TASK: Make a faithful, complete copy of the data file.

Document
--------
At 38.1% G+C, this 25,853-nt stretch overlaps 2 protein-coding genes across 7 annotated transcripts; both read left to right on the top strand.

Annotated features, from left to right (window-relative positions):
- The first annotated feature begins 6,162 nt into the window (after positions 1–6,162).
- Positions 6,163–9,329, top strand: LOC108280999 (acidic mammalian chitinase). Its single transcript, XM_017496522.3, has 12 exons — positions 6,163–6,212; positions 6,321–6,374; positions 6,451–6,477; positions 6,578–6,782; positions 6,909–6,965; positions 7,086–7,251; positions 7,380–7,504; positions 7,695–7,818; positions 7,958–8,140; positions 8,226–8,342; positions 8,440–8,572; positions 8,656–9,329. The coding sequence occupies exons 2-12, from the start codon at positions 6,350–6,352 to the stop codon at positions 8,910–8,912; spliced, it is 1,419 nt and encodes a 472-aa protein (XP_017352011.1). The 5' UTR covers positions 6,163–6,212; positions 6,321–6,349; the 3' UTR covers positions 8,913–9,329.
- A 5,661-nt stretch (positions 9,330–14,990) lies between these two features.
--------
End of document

At 38.1% G+C, this 25,853-nt stretch overlaps 2 protein-coding genes across 7 annotated transcripts; both read left to right on the top strand.

Annotated features, from left to right (window-relative positions):
- The first annotated feature begins 6,162 nt into the window (after positions 1–6,162).
- Positions 6,163–9,329, top strand: LOC108280999 (acidic mammalian chitinase). Its single transcript, XM_017496522.3, has 12 exons — positions 6,163–6,212; positions 6,321–6,374; positions 6,451–6,477; positions 6,578–6,782; positions 6,909–6,965; positions 7,086–7,251; positions 7,380–7,504; positions 7,695–7,818; positions 7,958–8,140; positions 8,226–8,342; positions 8,440–8,572; positions 8,656–9,329. The coding sequence occupies exons 2-12, from the start codon at positions 6,350–6,352 to the stop codon at positions 8,910–8,912; spliced, it is 1,419 nt and encodes a 472-aa protein (XP_017352011.1). The 5' UTR covers positions 6,163–6,212; positions 6,321–6,349; the 3' UTR covers positions 8,913–9,329.
- A 5,661-nt stretch (positions 9,330–14,990) lies between these two features.